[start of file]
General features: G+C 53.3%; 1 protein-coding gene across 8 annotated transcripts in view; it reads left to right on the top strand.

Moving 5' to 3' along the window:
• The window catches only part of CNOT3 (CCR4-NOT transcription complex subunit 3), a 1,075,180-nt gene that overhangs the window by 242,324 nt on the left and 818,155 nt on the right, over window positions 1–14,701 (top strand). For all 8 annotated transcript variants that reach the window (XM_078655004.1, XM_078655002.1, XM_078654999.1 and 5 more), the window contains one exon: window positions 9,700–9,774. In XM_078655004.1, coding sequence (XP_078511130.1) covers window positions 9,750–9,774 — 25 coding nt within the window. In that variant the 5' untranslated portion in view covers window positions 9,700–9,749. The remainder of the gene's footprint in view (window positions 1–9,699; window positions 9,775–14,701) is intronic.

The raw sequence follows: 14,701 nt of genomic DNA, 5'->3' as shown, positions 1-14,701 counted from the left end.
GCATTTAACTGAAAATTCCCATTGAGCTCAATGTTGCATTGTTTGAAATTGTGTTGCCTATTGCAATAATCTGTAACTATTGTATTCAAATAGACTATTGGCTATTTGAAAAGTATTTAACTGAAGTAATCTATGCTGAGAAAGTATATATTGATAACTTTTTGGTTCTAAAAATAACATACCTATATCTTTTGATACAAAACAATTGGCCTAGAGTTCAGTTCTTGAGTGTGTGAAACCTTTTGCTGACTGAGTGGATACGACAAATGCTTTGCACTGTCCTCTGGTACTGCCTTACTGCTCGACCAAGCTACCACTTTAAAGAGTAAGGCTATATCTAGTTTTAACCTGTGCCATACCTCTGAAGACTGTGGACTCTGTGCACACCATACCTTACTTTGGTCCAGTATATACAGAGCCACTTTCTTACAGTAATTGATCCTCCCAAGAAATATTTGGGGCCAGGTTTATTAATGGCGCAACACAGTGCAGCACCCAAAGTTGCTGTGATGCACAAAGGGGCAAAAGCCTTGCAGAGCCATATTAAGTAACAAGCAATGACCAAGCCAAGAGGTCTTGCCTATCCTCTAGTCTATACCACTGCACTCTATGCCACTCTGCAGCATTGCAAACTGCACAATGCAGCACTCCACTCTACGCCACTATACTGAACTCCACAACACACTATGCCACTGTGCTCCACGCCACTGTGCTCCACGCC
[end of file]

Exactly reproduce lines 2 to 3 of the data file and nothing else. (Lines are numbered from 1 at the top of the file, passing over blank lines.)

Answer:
Moving 5' to 3' along the window:
• The window catches only part of CNOT3 (CCR4-NOT transcription complex subunit 3), a 1,075,180-nt gene that overhangs the window by 242,324 nt on the left and 818,155 nt on the right, over window positions 1–14,701 (top strand). For all 8 annotated transcript variants that reach the window (XM_078655004.1, XM_078655002.1, XM_078654999.1 and 5 more), the window contains one exon: window positions 9,700–9,774. In XM_078655004.1, coding sequence (XP_078511130.1) covers window positions 9,750–9,774 — 25 coding nt within the window. In that variant the 5' untranslated portion in view covers window positions 9,700–9,749. The remainder of the gene's footprint in view (window positions 1–9,699; window positions 9,775–14,701) is intronic.